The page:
and the infallibility of the pope
Papal infallibility is a dogma of the Catholic Church which states that, by action of the Holy Spirit, the Pope is preserved from even the possibility of error when in his official capacity he solemnly declares or promulgates to the universal Church a dogmatic teaching on faith or morals...
. Salmon also wrote books about eternal punishment, miracles, and interpretation of the New Testament. His book An Historical Introduction to the Study of the Books of the New Testament
, which was widely read, is an account of the reception and interpretation of the gospels in the early centuries of Christianity as seen through the writings of leaders such as Irenaeus
Saint Irenaeus , was Bishop of Lugdunum in Gaul, then a part of the Roman Empire . He was an early church father and apologist, and his writings were formative in the early development of Christian theology...
George Salmon was a keen chess player, he was a patron to the University Chess Club, and was also the President of Dublin Chess Club from 1890–1903. He participated in the second British Chess Congress and had the honour of playing the great chess grandmaster Paul Morphy
Paul Charles Morphy was an American chess player. He is considered to have been the greatest chess master of his era and an unofficial World Chess Champion. He was a chess prodigy...
in Birmingham, England, on 27 August 1858. He beat Daniel Harrwitz
Daniel Harrwitz was a Jewish German chess master.Harrwitz was born in Breslau in the Prussian Province of Silesia. He established his reputation in Paris, particularly as a player of blindfold games...
in an interesting game.
Even in his famous book Infallibility of the Church
, Salmon mentions chess a few times:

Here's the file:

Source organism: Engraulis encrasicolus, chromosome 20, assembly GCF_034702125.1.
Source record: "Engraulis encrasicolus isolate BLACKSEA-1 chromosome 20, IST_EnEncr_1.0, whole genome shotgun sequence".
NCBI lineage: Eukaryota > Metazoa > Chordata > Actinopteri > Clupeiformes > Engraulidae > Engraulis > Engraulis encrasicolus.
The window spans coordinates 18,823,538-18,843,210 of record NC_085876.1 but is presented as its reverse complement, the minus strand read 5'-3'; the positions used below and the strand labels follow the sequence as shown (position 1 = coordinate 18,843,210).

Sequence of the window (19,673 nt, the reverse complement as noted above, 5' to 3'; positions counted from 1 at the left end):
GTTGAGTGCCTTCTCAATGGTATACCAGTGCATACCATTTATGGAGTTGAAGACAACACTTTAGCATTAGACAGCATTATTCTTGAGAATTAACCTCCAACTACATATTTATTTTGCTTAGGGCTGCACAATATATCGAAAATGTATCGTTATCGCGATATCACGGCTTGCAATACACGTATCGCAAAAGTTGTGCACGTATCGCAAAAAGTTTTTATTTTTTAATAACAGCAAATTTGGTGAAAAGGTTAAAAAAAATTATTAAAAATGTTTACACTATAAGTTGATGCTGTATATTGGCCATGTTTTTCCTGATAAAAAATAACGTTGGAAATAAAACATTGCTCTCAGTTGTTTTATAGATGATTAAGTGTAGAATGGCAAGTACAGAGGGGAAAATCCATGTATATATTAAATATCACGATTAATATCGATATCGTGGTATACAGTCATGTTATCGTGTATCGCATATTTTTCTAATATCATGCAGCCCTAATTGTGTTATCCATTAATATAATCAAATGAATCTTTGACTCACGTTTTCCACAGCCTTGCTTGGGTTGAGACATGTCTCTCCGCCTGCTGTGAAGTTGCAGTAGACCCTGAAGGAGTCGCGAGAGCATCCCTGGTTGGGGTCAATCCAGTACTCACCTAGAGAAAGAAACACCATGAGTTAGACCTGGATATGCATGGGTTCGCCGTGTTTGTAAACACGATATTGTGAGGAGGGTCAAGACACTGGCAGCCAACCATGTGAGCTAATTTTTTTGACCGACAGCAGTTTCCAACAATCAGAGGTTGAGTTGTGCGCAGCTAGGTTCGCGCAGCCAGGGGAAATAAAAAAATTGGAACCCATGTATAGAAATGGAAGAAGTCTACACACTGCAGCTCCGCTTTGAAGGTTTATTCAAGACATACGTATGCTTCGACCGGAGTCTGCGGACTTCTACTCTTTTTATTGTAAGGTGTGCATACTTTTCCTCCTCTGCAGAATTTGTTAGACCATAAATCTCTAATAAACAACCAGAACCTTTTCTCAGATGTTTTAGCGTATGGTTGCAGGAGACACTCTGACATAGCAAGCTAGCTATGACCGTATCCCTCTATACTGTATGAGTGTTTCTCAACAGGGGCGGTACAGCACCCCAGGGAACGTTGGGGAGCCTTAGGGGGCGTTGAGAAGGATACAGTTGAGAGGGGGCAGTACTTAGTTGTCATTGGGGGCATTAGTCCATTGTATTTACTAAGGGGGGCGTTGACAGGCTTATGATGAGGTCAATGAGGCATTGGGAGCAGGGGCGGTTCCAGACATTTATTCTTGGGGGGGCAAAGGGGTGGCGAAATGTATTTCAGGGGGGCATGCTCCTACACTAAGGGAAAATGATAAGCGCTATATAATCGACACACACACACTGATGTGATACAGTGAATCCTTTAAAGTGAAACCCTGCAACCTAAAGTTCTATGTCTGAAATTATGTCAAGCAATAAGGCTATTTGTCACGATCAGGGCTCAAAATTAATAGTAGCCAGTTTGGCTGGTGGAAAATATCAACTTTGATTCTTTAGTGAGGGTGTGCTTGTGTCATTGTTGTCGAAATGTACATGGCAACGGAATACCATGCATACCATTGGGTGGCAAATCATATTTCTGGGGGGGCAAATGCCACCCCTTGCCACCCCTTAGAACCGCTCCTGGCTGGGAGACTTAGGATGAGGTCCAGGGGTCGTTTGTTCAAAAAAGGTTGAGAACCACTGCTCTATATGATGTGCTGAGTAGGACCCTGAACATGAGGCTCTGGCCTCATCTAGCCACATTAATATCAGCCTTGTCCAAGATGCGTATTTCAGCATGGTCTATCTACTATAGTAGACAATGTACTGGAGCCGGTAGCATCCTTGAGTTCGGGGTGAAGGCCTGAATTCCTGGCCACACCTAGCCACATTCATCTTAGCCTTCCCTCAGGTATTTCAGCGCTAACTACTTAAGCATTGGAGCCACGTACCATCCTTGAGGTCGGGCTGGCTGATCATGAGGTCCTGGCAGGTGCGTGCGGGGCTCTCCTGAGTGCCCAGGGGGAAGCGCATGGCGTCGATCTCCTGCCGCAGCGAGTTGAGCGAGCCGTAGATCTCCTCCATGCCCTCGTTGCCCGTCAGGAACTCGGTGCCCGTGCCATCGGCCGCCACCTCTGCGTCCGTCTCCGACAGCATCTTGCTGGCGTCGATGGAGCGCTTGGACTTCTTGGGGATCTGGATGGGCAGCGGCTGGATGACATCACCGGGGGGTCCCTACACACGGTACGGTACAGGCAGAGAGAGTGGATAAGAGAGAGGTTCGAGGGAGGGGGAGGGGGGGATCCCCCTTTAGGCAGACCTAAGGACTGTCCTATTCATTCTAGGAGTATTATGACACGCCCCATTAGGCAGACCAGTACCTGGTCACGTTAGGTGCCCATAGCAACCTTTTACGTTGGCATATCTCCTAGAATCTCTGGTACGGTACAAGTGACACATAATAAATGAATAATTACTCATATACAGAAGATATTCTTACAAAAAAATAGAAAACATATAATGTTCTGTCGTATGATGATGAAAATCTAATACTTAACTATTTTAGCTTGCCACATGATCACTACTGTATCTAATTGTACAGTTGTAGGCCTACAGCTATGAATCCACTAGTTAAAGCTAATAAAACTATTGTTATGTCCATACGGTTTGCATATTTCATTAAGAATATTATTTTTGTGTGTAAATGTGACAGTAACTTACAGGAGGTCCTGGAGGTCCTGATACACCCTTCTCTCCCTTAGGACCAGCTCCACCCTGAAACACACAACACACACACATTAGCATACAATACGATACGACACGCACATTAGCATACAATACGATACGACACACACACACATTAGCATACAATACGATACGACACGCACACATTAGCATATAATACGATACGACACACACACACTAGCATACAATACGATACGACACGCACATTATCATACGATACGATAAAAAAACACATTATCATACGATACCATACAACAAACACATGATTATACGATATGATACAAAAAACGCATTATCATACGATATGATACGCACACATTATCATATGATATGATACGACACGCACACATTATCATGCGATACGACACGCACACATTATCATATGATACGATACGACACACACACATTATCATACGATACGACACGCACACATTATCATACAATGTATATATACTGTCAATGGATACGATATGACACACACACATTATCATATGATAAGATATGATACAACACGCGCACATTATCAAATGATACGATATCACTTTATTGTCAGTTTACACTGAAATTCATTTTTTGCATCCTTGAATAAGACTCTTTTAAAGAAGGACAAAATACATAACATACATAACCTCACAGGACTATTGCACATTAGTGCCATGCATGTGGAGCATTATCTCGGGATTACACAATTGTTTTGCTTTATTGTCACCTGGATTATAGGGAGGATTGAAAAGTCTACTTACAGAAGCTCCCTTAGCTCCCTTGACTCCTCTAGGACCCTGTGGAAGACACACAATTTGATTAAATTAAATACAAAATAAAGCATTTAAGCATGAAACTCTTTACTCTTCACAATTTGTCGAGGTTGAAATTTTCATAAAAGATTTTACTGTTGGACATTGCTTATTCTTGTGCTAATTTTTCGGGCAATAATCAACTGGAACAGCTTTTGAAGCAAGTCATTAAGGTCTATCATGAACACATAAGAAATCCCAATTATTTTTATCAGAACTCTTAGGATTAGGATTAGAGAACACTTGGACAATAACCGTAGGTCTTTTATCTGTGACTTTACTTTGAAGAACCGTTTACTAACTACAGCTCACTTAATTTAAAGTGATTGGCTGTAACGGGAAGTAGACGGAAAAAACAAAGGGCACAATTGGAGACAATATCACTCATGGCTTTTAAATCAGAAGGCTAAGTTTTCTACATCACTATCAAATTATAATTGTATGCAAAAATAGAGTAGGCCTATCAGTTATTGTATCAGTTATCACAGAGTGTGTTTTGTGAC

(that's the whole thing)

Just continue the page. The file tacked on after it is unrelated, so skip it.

- He argues that the doctrine of papal infallibility is vitally important for opponents of Catholicism to refute; otherwise all other arguments would be of little importance, as when a chessplayer wins lots of pieces but his king is checkmate
Checkmate is a situation in chess in which one player's king is threatened with capture and there is no way to meet that threat. Or, simply put, the king is under direct attack and cannot avoid being captured...
- In another chess reference Salmon said that if one met someone who says that he has never been beaten, this player could be given rook odds. Thus "the delusion of infallibility can never grow up in the mind of anyone except one who has never met a strong antagonist."
- Salmon said that if one played someone who would normally receive queen odds, then one would go easy and not be too strict, e.g. allowing take-backs. Thus he is so convinced that the Popes have erred that he is not threatened by acknowledging when they have been right.
Provost of Trinity College
George Salmon was Provost of Trinity College Dublin from 1888 until his death in 1904, and a high point was when in 1892 he presided over the great celebrations marking the tercentenary of the College, which had been founded by Queen Elizabeth I. His deep conservatism led him to strongly oppose women receiving degrees from the University. He eventually agreed to dropping his veto in 1901 when the Board voted in favour of allowing women to enter the university, it was one of his last acts as Provost. Symbolically in January 1904, just after he died, the first women undergraduates were admitted.